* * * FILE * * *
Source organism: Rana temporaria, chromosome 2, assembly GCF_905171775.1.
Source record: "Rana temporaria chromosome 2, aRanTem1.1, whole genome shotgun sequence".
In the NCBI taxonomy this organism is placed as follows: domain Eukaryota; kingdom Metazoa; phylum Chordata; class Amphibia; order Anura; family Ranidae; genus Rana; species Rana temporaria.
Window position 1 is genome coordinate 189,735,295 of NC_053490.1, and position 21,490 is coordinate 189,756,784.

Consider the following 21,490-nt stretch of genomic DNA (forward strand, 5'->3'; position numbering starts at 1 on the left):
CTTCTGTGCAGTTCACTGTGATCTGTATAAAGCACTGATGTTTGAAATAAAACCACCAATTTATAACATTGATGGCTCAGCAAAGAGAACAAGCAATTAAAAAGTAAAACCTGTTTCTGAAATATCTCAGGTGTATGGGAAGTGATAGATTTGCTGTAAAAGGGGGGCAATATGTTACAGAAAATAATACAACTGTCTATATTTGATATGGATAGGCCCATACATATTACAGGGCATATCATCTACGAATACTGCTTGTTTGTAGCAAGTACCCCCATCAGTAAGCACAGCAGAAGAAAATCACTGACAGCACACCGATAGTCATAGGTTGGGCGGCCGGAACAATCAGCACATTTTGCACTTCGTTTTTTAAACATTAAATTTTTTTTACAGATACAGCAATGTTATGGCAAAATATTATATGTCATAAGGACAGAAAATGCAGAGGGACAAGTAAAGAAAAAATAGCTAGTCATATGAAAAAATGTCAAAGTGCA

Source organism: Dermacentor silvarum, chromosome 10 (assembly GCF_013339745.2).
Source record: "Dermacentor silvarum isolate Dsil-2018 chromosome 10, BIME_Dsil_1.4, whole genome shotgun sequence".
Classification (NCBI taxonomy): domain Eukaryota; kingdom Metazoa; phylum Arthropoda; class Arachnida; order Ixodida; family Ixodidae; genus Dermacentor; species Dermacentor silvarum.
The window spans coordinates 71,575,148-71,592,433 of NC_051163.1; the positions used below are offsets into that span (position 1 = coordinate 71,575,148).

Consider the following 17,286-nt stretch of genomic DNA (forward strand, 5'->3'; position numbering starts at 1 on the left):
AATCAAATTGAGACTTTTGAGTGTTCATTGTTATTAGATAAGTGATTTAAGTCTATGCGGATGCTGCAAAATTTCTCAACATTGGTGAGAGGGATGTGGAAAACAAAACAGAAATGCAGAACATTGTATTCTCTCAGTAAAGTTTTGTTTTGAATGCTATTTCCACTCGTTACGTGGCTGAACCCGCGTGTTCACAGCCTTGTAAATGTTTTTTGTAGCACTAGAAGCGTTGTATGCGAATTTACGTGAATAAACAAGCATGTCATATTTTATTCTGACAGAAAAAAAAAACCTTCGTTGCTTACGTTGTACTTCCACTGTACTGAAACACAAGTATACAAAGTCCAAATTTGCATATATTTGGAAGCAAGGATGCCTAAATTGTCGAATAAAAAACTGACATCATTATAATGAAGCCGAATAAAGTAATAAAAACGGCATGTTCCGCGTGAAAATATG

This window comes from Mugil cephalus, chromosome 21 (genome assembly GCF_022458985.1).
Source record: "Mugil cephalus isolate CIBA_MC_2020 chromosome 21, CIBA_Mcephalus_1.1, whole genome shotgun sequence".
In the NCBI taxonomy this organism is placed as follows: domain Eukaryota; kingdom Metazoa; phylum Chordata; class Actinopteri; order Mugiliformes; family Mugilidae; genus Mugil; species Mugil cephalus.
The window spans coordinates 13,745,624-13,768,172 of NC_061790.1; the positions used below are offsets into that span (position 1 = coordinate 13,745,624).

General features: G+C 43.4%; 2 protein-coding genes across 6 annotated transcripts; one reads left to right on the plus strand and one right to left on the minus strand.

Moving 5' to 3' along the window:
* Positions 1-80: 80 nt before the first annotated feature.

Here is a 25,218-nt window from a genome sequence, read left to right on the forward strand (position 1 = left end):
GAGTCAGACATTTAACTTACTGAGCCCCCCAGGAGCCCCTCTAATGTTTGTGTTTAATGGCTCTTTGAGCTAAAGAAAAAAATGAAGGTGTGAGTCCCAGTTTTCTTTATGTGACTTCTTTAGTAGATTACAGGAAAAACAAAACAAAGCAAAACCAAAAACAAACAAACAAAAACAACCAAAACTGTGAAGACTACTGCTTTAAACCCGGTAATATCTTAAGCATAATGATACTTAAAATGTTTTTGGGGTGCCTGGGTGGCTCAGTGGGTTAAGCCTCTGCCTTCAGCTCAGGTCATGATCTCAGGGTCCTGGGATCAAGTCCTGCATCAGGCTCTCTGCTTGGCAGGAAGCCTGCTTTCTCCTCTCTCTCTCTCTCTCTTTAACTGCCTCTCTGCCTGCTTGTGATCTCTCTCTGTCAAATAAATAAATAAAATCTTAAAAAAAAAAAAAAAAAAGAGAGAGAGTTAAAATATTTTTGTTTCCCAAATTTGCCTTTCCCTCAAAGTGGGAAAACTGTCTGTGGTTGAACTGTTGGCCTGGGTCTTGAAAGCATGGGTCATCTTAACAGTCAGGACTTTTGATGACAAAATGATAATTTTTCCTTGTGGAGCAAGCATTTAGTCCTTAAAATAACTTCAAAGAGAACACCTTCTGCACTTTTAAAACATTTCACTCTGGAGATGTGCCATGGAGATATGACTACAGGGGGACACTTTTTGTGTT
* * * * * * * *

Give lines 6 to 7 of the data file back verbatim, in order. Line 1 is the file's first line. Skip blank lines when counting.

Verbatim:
CTTCTGTGCAGTTCACTGTGATCTGTATAAAGCACTGATGTTTGAAATAAAACCACCAATTTATAACATTGATGGCTCAGCAAAGAGAACAAGCAATTAAAAAGTAAAACCTGTTTCTGAAATATCTCAGGTGTATGGGAAGTGATAGATTTGCTGTAAAAGGGGGGCAATATGTTACAGAAAATAATACAACTGTCTATATTTGATATGGATAGGCCCATACATATTACAGGGCATATCATCTACGAATACTGCTTGTTTGTAGCAAGTACCCCCATCAGTAAGCACAGCAGAAGAAAATCACTGACAGCACACCGATAGTCATAGGTTGGGCGGCCGGAACAATCAGCACATTTTGCACTTCGTTTTTTAAACATTAAATTTTTTTTACAGATACAGCAATGTTATGGCAAAATATTATATGTCATAAGGACAGAAAATGCAGAGGGACAAGTAAAGAAAAAATAGCTAGTCATATGAAAAAATGTCAAAGTGCA

Source organism: Dermacentor silvarum, chromosome 10 (assembly GCF_013339745.2).